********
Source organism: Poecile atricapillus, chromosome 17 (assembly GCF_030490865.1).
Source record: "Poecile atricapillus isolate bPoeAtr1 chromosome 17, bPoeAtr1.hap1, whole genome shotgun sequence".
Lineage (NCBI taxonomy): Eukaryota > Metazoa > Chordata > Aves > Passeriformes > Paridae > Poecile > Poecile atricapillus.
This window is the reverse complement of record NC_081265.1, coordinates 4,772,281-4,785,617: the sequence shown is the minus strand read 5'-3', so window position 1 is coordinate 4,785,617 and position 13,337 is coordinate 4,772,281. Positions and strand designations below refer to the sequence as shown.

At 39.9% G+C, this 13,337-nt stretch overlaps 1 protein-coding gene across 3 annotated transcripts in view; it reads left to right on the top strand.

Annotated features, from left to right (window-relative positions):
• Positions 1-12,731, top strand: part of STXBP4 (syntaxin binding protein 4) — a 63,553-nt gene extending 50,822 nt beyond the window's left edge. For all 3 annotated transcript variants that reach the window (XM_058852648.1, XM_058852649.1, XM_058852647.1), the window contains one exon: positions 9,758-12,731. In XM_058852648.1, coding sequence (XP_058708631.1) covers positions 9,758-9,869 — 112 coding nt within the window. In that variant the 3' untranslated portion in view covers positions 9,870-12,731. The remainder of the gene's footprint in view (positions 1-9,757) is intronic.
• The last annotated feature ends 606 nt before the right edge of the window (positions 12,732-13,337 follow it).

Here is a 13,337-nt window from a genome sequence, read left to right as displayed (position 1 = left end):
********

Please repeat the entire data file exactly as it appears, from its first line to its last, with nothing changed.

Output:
Source organism: Poecile atricapillus, chromosome 17 (assembly GCF_030490865.1).
Source record: "Poecile atricapillus isolate bPoeAtr1 chromosome 17, bPoeAtr1.hap1, whole genome shotgun sequence".
Lineage (NCBI taxonomy): Eukaryota > Metazoa > Chordata > Aves > Passeriformes > Paridae > Poecile > Poecile atricapillus.
This window is the reverse complement of record NC_081265.1, coordinates 4,772,281-4,785,617: the sequence shown is the minus strand read 5'-3', so window position 1 is coordinate 4,785,617 and position 13,337 is coordinate 4,772,281. Positions and strand designations below refer to the sequence as shown.

At 39.9% G+C, this 13,337-nt stretch overlaps 1 protein-coding gene across 3 annotated transcripts in view; it reads left to right on the top strand.

Annotated features, from left to right (window-relative positions):
• Positions 1-12,731, top strand: part of STXBP4 (syntaxin binding protein 4) — a 63,553-nt gene extending 50,822 nt beyond the window's left edge. For all 3 annotated transcript variants that reach the window (XM_058852648.1, XM_058852649.1, XM_058852647.1), the window contains one exon: positions 9,758-12,731. In XM_058852648.1, coding sequence (XP_058708631.1) covers positions 9,758-9,869 — 112 coding nt within the window. In that variant the 3' untranslated portion in view covers positions 9,870-12,731. The remainder of the gene's footprint in view (positions 1-9,757) is intronic.
• The last annotated feature ends 606 nt before the right edge of the window (positions 12,732-13,337 follow it).

Here is a 13,337-nt window from a genome sequence, read left to right as displayed (position 1 = left end):